Should your flue be in a poor state of repair there are many chimney lining options to consider. The ideal flue is the correct size for the appliance, well insulated and robust. Sometimes, however, there are limits created by the existing structure. Typically, there is a flue that has served an open fire that is failing. To prevent it leaking the flue needs lining but most of the lining options will reduce the cross sectional flue area and this is likely to cause the fire to spill smoke and fumes. In cases like these the lining of the flue needs to be with a material that will cause the minimum reduction in flue area.
Our choice of material, when confronted with a limited flue size and absence of alternative or additional flue area, is to turn to the Isokoat flue coating and renovating system developed by Isokern. It has been used by thousands of installers in Europe since the 1950’s and is a pumice based compound that will seal the flue and also stabilise the internal structure of the flue. (It will not however have any structural impact on the stack as a whole). Neither Isokoat nor other thin materials will offer any significant insulation to the flue and thus the products of combustion may cool more quickly in a flue lined in this way and are more likely to condense in the upper flue and leave soot and tar deposits. It is important therefore with an uninsulated flue to keep it routinely and thoroughly swept.
There are other materials that reduce the flue area less than using a circular liner including a relatively new system called Furanflex . Despite assertions this material struggles to reach the the corners of the existing flue and also to maintain a consistent flue area on any tight bends.
Where Isokoat is the chosen option we apply the material as far as possible by hand having carefully prepared the surface to receive this material by replacing failing bricks and ensuring that there is a suitable stable surface to take the Isokoat. Where the flue size is limited the Isokoat is applied under pressure with a winch and tight fitting pad. This combination forces the material into the cracks and fissures, sealing them, re-pointing the joints and strengthening the flue wall. Mineral fibre reinforcement in the Isokoat ensures that the wet material will not pour or leak away through larger cracks, but will be forced into and fill and bridge them. The coating is built up using between two and four applications to provide a smooth, gas tight flue which will withstand the effects of flue gases for years to come. The flue is fully repaired and sealed with virtually no reduction in size; very important if the correct flue size is to be maintained for the appliance served by the chimney.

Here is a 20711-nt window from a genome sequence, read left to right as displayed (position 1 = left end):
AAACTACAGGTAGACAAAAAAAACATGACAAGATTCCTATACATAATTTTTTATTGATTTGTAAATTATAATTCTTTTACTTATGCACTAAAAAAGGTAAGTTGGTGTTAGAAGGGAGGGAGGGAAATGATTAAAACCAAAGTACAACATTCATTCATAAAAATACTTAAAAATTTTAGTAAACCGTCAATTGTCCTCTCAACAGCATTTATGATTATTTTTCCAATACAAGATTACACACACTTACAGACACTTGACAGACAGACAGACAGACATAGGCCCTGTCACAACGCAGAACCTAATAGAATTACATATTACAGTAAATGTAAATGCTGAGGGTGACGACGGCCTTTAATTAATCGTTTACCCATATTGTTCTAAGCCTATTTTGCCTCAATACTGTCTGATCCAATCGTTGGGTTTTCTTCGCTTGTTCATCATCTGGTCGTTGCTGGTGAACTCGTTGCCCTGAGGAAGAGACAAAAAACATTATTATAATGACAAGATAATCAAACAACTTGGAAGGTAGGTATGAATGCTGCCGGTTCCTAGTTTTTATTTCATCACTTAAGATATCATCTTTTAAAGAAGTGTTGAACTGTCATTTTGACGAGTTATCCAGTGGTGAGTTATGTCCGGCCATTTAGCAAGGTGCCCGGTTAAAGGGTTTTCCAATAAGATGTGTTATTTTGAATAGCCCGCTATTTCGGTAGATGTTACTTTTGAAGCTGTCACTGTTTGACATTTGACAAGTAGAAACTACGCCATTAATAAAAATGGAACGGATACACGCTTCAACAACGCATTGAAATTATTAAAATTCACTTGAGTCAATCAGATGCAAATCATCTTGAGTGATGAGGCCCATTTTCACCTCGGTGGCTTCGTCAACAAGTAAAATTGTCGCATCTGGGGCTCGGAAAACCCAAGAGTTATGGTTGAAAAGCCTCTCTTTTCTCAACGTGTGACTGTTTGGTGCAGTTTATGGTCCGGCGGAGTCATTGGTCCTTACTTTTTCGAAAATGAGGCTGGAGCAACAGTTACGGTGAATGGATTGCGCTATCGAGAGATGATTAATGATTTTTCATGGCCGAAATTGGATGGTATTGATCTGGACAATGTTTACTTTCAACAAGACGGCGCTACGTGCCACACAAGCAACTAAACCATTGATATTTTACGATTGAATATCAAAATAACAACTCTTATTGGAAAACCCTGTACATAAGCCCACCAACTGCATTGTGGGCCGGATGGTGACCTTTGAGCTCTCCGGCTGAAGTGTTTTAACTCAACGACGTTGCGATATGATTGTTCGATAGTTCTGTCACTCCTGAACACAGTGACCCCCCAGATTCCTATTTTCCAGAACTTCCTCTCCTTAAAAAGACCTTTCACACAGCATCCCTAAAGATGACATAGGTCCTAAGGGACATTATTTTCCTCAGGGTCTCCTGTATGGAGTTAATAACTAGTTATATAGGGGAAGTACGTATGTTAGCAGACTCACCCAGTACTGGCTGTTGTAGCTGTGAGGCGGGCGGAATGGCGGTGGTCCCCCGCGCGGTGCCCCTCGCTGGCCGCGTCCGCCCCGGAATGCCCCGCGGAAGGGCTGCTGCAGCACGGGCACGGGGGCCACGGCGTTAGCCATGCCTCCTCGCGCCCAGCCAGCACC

A hand cranked winch assembly, A, is temporarily secured to a special steel bristled brush, C, which has been made to dimensions larger than the chimney flue shape, whether square or rectangular.
The steel bristled brush supports first a heavy duty sponge section, D, and then a hessian, or similar membrane, E. As the assembly is drawn up the flue, measured quantities of the unique ISOKOAT filling material, F, are systematically poured into the top of the flue and rests on the membrane, E.
The weight of the ISOKOAT filler, combined with the pressure exerted onto the wall of the flue by the upward moving brush and former assembly, forces the ISOKOAT into cracks, gaps or fissures in the flue wall. The procedure is repeated until we are satisfied that the chimney is fully repaired.
This process ensures the chimney flue system is hardly reduced allowing the maximum size for the removal of harmful gasses from the appliance in the fireplace.
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